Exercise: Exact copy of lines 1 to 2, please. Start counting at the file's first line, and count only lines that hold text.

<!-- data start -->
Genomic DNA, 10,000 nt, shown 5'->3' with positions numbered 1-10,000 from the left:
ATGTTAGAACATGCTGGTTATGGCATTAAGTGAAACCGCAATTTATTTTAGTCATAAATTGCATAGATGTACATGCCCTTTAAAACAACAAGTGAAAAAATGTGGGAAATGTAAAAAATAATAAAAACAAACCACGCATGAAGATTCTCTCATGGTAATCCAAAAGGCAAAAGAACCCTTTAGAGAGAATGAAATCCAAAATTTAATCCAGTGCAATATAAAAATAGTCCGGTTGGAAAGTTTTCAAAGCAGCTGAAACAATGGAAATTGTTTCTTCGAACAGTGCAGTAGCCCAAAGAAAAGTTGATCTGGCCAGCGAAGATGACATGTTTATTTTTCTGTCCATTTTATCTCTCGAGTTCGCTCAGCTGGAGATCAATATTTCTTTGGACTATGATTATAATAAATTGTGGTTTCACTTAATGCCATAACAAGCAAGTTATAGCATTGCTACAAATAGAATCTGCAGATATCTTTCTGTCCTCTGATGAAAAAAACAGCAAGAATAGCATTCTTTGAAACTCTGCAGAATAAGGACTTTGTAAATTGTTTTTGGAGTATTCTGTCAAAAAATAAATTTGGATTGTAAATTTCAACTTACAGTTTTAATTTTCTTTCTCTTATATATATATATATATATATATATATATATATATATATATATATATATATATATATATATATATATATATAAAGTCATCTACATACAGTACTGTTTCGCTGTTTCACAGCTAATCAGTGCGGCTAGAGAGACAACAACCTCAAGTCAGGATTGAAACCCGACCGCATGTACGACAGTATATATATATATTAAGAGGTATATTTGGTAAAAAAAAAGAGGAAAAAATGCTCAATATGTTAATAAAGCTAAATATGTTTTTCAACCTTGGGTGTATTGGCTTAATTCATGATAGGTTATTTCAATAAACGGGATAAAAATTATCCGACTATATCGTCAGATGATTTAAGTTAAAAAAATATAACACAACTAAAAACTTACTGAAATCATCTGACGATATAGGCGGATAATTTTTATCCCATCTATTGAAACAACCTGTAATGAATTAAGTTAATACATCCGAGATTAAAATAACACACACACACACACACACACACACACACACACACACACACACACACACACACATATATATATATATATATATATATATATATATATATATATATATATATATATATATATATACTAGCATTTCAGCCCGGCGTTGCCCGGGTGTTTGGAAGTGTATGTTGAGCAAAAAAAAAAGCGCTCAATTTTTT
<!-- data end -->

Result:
Genomic DNA, 10,000 nt, shown 5'->3' with positions numbered 1-10,000 from the left:
ATGTTAGAACATGCTGGTTATGGCATTAAGTGAAACCGCAATTTATTTTAGTCATAAATTGCATAGATGTACATGCCCTTTAAAACAACAAGTGAAAAAATGTGGGAAATGTAAAAAATAATAAAAACAAACCACGCATGAAGATTCTCTCATGGTAATCCAAAAGGCAAAAGAACCCTTTAGAGAGAATGAAATCCAAAATTTAATCCAGTGCAATATAAAAATAGTCCGGTTGGAAAGTTTTCAAAGCAGCTGAAACAATGGAAATTGTTTCTTCGAACAGTGCAGTAGCCCAAAGAAAAGTTGATCTGGCCAGCGAAGATGACATGTTTATTTTTCTGTCCATTTTATCTCTCGAGTTCGCTCAGCTGGAGATCAATATTTCTTTGGACTATGATTATAATAAATTGTGGTTTCACTTAATGCCATAACAAGCAAGTTATAGCATTGCTACAAATAGAATCTGCAGATATCTTTCTGTCCTCTGATGAAAAAAACAGCAAGAATAGCATTCTTTGAAACTCTGCAGAATAAGGACTTTGTAAATTGTTTTTGGAGTATTCTGTCAAAAAATAAATTTGGATTGTAAATTTCAACTTACAGTTTTAATTTTCTTTCTCTTATATATATATATATATATATATATATATATATATATATATATATATATATATATATATATATATATATATAAAGTCATCTACATACAGTACTGTTTCGCTGTTTCACAGCTAATCAGTGCGGCTAGAGAGACAACAACCTCAAGTCAGGATTGAAACCCGACCGCATGTACGACAGTATATATATATATTAAGAGGTATATTTGGTAAAAAAAAAGAGGAAAAAATGCTCAATATGTTAATAAAGCTAAATATGTTTTTCAACCTTGGGTGTATTGGCTTAATTCATGATAGGTTATTTCAATAAACGGGATAAAAATTATCCGACTATATCGTCAGATGATTTAAGTTAAAAAAATATAACACAACTAAAAACTTACTGAAATCATCTGACGATATAGGCGGATAATTTTTATCCCATCTATTGAAACAACCTGTAATGAATTAAGTTAATACATCCGAGATTAAAATAACACACACACACACACACACACACACACACACACACACACACACACACACACACATATATATATATATATATATATATATATATATATATATATATATATATATATATATATATACTAGCATTTCAGCCCGGCGTTGCCCGGGTGTTTGGAAGTGTATGTTGAGCAAAAAAAAAAGCGCTCAATTTTTT